The inaugural FIFA World Cup was held in 1930 in Uruguay between thirteen teams, mostly South American and at three venues from just one host city. A far cry from modern tournaments.
The three stadiums varied massively in scale with the Eastadio Pocitos having a capacity of just 1000, Estadio Gran Parque Central having 20,000 and the Estadio Centenario having a 90,000 capacity. At the time Estadio Centenario was the largest football stadium outside the British Isles and was built specifically for the tournament and descrbed by then FIFA president Jules Rimet as a “temple of football”.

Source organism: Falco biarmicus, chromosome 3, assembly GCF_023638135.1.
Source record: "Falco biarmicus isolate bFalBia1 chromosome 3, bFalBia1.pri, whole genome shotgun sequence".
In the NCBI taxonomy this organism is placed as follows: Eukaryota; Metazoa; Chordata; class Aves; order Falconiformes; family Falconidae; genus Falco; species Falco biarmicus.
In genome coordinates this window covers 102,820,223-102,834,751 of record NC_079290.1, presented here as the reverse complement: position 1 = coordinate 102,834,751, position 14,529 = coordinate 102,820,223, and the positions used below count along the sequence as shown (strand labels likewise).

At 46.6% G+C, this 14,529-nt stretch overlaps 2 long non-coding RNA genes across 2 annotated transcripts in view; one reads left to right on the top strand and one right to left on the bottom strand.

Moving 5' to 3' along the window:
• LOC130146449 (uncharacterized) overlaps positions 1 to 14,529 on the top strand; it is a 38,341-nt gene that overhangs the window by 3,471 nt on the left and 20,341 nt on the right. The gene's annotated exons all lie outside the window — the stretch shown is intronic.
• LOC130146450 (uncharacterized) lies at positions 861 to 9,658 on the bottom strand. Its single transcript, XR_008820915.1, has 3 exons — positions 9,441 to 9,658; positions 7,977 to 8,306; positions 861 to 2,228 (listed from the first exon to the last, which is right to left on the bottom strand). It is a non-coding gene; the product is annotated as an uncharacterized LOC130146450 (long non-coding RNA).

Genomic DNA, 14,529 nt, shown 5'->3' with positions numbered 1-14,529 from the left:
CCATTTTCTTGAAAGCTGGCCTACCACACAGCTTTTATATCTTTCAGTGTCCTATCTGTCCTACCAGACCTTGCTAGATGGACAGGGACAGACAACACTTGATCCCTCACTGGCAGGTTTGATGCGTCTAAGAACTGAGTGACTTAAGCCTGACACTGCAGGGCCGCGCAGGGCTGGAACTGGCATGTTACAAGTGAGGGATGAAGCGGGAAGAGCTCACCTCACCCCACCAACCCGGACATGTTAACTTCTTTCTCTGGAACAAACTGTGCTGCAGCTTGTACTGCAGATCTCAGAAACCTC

Rushed construction and issues with the Uruguay rainy season meant that the stadium was not actually ready until five days into the tournament.
The FA famously rejected an invitation to attend and with two months before the start of the tournament no European team had officially entered. After the intervention of Jules Rimet four Eurpean teams were shipped to Uruguay: Belgium, France, Romania and Yugoslavia.
A golden trophy known as “The Goddess of Victory” was commissioned by French sculptor Abel Lafleur and the hosts Uruguay lifted it in front of the 93,000 who had packed out the stadium of the final after beating Argentina 4-2.